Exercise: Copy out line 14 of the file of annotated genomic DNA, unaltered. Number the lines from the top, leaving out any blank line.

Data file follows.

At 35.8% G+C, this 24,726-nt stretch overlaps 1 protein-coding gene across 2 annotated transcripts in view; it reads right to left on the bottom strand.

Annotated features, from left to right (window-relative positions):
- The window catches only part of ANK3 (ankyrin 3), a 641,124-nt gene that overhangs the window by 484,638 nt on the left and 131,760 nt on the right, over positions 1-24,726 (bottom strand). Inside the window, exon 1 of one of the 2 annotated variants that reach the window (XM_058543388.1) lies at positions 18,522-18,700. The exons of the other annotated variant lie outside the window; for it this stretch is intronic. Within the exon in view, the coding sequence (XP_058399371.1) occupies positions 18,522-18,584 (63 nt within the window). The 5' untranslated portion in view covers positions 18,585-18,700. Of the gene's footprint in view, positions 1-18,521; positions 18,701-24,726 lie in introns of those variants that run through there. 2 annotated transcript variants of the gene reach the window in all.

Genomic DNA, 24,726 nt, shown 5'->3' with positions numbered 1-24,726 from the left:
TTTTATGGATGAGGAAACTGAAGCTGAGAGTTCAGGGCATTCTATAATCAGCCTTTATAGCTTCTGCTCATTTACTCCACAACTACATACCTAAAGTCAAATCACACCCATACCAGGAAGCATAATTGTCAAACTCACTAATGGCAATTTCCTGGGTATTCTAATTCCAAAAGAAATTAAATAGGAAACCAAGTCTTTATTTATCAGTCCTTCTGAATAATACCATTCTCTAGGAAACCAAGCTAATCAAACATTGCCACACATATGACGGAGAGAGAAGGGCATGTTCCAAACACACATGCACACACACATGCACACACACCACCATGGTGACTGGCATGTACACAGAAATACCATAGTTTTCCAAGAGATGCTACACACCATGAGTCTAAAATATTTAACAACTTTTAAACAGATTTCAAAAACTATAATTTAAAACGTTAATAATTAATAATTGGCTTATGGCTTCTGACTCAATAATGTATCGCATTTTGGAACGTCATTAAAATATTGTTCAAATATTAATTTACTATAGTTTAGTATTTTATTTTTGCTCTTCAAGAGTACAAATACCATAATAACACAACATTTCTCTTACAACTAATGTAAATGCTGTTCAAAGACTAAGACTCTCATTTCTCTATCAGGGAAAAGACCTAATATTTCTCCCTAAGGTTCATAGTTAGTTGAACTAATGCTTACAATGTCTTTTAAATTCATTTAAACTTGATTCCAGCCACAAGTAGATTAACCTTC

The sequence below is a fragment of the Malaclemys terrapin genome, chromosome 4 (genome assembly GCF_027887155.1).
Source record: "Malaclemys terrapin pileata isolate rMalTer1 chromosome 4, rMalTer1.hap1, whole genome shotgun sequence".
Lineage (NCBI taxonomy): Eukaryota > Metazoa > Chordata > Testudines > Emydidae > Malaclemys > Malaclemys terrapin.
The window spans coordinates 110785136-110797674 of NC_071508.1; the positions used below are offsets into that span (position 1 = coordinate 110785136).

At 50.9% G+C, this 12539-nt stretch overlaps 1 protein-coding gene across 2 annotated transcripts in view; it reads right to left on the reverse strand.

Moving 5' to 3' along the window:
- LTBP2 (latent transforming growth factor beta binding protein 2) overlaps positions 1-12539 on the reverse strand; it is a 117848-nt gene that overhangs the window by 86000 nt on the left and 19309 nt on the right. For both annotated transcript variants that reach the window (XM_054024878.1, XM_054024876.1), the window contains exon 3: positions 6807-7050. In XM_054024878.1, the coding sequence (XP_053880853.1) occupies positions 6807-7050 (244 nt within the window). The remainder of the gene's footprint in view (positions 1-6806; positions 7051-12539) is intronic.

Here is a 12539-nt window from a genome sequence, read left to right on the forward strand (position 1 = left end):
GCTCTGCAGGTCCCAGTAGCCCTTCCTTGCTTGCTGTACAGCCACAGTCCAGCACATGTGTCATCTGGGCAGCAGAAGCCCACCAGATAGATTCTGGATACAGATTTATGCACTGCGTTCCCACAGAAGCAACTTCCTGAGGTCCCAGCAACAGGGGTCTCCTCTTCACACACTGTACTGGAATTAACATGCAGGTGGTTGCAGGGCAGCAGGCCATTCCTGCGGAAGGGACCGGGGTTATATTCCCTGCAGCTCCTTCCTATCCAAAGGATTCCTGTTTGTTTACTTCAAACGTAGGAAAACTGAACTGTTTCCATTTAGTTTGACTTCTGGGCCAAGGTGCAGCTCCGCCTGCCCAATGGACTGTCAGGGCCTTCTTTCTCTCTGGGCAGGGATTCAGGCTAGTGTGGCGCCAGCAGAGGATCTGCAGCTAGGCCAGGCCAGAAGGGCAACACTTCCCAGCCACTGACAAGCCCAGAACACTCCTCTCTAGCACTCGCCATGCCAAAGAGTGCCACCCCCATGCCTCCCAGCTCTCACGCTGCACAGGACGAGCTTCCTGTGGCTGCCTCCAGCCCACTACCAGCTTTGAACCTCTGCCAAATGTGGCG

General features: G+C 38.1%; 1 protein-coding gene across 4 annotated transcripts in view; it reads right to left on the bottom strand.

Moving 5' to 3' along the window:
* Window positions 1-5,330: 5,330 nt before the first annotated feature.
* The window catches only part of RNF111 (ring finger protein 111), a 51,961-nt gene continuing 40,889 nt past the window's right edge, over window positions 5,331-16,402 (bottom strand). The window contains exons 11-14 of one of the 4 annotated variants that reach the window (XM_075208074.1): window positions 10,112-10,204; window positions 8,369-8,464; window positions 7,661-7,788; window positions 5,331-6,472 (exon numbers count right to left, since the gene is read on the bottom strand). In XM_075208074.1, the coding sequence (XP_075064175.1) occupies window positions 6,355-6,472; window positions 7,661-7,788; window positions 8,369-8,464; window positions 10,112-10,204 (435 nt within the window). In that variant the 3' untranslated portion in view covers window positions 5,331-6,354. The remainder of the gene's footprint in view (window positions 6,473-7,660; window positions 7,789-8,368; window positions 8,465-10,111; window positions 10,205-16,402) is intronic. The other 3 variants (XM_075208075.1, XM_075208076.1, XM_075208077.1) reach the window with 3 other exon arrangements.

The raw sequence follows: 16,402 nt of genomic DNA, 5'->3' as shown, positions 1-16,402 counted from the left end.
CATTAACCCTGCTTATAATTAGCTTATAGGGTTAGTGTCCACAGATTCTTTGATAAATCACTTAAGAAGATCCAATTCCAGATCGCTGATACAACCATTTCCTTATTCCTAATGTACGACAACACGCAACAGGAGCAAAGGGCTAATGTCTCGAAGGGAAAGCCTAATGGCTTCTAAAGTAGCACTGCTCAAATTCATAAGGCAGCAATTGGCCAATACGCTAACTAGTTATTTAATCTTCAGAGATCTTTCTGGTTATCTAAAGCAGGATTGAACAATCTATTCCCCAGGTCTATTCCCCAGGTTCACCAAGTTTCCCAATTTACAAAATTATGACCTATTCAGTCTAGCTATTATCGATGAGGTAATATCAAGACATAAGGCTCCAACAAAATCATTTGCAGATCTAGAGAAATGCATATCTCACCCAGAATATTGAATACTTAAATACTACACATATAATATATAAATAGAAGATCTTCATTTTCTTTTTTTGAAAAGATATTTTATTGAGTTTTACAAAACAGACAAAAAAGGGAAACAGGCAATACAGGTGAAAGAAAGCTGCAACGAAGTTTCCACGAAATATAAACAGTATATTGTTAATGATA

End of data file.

GCTCTGCAGGTCCCAGTAGCCCTTCCTTGCTTGCTGTACAGCCACAGTCCAGCACATGTGTCATCTGGGCAGCAGAAGCCCACCAGATAGATTCTGGATACAGATTTATGCACTGCGTTCCCACAGAAGCAACTTCCTGAGGTCCCAGCAACAGGGGTCTCCTCTTCACACACTGTACTGGAATTAACATGCAGGTGGTTGCAGGGCAGCAGGCCATTCCTGCGGAAGGGACCGGGGTTATATTCCCTGCAGCTCCTTCCTATCCAAAGGATTCCTGTTTGTTTACTTCAAACGTAGGAAAACTGAACTGTTTCCATTTAGTTTGACTTCTGGGCCAAGGTGCAGCTCCGCCTGCCCAATGGACTGTCAGGGCCTTCTTTCTCTCTGGGCAGGGATTCAGGCTAGTGTGGCGCCAGCAGAGGATCTGCAGCTAGGCCAGGCCAGAAGGGCAACACTTCCCAGCCACTGACAAGCCCAGAACACTCCTCTCTAGCACTCGCCATGCCAAAGAGTGCCACCCCCATGCCTCCCAGCTCTCACGCTGCACAGGACGAGCTTCCTGTGGCTGCCTCCAGCCCACTACCAGCTTTGAACCTCTGCCAAATGTGGCG